3. Look Beyond AdWords
[pullquote]25-35% Lower Average Cost Per Click[/pullquote]Google Adwords provides marketers with many inventive ways to get in front of consumers searching the web, but it doesn’t reach all corners of the web. Bing and Yahoo still account for around 30% of the search traffic online. Their audience also has very little overlap with Google’s users.
However, due to the learning curve with Microsoft adCenter and the smaller amount of traffic, Bing and Yahoo sometimes receive less attention from marketers. Less competition results in lower average Costs Per Click (CPC). In most cases, we are seeing CPC’s on Bing/Yahoo that are 25-35% lower than Google AdWords. Conversion rates are usually a little lower than Google’s, but the overall Cost Per Conversion is extremely competitive, if not better.
In 2012 we are going to look to expand more clients onto AdCenter, especially those clients who have reached their saturation point with Google AdWords.
Facebook, LinkedIn, and Twitter
Beyond searching Google, Bing, or Yahoo, Internet users are interacting on the web more than ever. Facebook Ads allow you to get involved with the social trends and narrowly target users based on their interests:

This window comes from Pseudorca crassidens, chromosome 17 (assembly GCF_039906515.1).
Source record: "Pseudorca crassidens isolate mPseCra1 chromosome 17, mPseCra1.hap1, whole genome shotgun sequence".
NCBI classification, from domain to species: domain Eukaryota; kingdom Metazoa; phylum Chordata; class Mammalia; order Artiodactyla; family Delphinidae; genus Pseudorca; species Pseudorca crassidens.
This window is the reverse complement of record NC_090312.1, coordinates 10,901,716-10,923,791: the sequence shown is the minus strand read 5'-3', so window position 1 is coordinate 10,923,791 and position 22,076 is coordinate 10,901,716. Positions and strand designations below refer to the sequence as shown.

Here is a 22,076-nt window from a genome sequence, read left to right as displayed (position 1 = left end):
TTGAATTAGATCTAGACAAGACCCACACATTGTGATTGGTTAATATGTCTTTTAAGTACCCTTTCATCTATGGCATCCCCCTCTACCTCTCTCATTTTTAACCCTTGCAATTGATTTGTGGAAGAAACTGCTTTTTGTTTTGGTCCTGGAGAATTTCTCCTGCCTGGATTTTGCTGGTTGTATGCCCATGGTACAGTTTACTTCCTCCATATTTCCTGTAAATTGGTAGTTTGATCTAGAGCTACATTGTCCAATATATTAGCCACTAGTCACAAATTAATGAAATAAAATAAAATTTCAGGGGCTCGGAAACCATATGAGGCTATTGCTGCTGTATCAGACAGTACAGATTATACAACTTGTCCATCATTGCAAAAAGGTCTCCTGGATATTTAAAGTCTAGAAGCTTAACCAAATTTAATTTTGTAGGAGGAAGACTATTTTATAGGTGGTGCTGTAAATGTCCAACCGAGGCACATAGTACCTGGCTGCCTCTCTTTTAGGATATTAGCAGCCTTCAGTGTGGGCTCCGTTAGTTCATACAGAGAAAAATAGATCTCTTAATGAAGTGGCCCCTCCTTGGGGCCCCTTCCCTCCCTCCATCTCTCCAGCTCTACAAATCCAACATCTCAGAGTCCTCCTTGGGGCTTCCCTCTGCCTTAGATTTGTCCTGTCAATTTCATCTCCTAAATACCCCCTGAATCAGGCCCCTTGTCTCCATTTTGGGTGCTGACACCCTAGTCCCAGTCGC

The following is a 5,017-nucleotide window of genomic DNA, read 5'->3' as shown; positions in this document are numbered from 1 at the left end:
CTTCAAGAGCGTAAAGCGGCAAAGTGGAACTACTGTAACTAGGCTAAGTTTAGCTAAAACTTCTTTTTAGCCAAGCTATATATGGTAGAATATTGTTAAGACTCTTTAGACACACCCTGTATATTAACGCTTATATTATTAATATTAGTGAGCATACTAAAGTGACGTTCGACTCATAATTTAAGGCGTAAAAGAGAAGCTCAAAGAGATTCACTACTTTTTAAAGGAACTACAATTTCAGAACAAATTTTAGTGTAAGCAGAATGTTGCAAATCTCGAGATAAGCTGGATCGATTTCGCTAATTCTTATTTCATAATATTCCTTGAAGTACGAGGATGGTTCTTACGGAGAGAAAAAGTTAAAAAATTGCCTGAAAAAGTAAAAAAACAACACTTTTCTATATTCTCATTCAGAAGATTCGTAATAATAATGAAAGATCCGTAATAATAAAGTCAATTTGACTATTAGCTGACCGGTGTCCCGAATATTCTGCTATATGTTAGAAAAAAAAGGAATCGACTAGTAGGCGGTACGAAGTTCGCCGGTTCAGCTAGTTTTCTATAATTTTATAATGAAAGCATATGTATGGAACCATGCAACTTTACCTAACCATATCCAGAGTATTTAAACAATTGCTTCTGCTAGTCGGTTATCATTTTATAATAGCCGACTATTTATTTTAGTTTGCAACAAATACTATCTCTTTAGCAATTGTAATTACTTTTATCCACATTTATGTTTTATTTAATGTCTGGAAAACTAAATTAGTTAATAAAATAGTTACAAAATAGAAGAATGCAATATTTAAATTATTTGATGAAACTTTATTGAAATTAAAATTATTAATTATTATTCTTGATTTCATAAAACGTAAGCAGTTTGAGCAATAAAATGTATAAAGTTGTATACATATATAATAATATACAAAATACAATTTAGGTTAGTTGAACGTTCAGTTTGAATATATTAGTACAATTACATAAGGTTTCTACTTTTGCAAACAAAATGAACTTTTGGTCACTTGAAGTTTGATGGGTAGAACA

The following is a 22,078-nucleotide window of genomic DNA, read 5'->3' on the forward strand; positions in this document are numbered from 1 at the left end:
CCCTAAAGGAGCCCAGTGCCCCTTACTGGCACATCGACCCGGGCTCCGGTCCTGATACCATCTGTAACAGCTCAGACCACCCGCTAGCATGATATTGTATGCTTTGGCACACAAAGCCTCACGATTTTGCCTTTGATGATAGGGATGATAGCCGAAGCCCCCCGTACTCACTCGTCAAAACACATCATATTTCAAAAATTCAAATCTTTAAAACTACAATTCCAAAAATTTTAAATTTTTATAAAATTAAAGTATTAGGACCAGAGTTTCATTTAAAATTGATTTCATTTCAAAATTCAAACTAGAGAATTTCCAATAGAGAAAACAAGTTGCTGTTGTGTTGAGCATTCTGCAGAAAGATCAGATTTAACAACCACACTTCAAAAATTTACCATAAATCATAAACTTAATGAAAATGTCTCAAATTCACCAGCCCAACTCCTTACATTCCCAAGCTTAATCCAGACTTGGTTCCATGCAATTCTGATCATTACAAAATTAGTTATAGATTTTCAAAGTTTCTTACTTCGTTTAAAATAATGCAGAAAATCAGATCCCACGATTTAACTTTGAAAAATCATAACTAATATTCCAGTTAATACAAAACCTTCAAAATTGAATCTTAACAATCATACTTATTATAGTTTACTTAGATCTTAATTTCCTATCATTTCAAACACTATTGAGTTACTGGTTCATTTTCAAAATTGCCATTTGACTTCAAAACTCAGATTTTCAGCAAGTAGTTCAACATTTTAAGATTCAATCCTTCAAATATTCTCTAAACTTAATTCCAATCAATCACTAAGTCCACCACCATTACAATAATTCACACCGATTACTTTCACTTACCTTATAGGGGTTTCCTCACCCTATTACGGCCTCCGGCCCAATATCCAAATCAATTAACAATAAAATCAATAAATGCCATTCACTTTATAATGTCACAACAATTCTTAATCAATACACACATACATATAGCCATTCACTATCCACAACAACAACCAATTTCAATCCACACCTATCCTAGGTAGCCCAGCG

Whether it’s music, sports, movies or any other interest, Facebook shows you if there is a fan base and provides other similar suggestions. This gives marketers the power to define their target demographic with much more precision than possible with Google AdWords or Microsoft AdCenter.
People are also connecting professionally on LinkedIn. LinkedIn Ads can be targeted by industry, job title, company size, and geographic targeting capabilities to get in front of decision makers and industry experts.
According to The Truth About Profiting from Social Networking:
“LinkedIn allows you to target ads based on profile data. Because of the business orientation of the site, however, LinkedIn states that its profile are ten times more accurate than many other sites’ registration data. In other words, people who create a LinkedIn profile to connect with their work colleagues—or boss—are less likely to be deceptive in their profile data.”
With a more honest, business-oriented audience LinkedIn ads are great for B2B clients or for anyone trying to build their network of like-minded professionals.
Twitter’s long-awaited monetization efforts are finally going to launch in March 2012. Their self-service ad platform will allow smaller advertisers to test whether or not Twitter Ads are an effective and efficient complement to other PPC advertising channels.
Whether it is through LinkedIn Ads, Facebook or Twitter, expanding our clients beyond AdWords is going to be an important part of 2012.
Put It All Together
This is just a small sample of the recent changes in the PPC landscape. The frequent changes require constant testing and refinement to figure out how to properly balance a PPC portfolio.